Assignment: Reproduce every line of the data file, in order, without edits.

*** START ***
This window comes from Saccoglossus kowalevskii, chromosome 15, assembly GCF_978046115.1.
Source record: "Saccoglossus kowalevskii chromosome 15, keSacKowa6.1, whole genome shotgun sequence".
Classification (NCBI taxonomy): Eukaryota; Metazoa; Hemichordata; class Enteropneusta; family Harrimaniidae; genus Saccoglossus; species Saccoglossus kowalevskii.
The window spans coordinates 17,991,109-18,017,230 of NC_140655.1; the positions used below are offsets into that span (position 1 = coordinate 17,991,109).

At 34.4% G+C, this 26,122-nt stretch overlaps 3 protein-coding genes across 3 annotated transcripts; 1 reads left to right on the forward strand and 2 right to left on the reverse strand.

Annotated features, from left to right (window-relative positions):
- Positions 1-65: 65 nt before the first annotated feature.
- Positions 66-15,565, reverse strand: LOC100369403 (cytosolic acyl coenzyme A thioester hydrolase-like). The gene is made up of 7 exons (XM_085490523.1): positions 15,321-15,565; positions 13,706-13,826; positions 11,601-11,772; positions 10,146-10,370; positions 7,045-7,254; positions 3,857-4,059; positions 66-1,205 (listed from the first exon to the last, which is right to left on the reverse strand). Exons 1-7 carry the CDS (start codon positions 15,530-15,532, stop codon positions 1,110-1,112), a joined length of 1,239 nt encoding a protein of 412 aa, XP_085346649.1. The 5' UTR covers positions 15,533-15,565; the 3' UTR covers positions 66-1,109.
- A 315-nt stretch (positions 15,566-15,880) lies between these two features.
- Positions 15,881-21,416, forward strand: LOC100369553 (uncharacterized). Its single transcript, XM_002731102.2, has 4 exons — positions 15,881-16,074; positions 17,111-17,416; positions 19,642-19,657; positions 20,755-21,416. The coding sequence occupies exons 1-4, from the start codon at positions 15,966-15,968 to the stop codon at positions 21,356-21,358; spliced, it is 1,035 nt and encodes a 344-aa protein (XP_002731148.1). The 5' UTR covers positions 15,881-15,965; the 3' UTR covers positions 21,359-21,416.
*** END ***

This window comes from Saccoglossus kowalevskii, chromosome 15, assembly GCF_978046115.1.
Source record: "Saccoglossus kowalevskii chromosome 15, keSacKowa6.1, whole genome shotgun sequence".
Classification (NCBI taxonomy): Eukaryota; Metazoa; Hemichordata; class Enteropneusta; family Harrimaniidae; genus Saccoglossus; species Saccoglossus kowalevskii.
The window spans coordinates 17,991,109-18,017,230 of NC_140655.1; the positions used below are offsets into that span (position 1 = coordinate 17,991,109).

At 34.4% G+C, this 26,122-nt stretch overlaps 3 protein-coding genes across 3 annotated transcripts; 1 reads left to right on the forward strand and 2 right to left on the reverse strand.

Annotated features, from left to right (window-relative positions):
- Positions 1-65: 65 nt before the first annotated feature.
- Positions 66-15,565, reverse strand: LOC100369403 (cytosolic acyl coenzyme A thioester hydrolase-like). The gene is made up of 7 exons (XM_085490523.1): positions 15,321-15,565; positions 13,706-13,826; positions 11,601-11,772; positions 10,146-10,370; positions 7,045-7,254; positions 3,857-4,059; positions 66-1,205 (listed from the first exon to the last, which is right to left on the reverse strand). Exons 1-7 carry the CDS (start codon positions 15,530-15,532, stop codon positions 1,110-1,112), a joined length of 1,239 nt encoding a protein of 412 aa, XP_085346649.1. The 5' UTR covers positions 15,533-15,565; the 3' UTR covers positions 66-1,109.
- A 315-nt stretch (positions 15,566-15,880) lies between these two features.
- Positions 15,881-21,416, forward strand: LOC100369553 (uncharacterized). Its single transcript, XM_002731102.2, has 4 exons — positions 15,881-16,074; positions 17,111-17,416; positions 19,642-19,657; positions 20,755-21,416. The coding sequence occupies exons 1-4, from the start codon at positions 15,966-15,968 to the stop codon at positions 21,356-21,358; spliced, it is 1,035 nt and encodes a 344-aa protein (XP_002731148.1). The 5' UTR covers positions 15,881-15,965; the 3' UTR covers positions 21,359-21,416.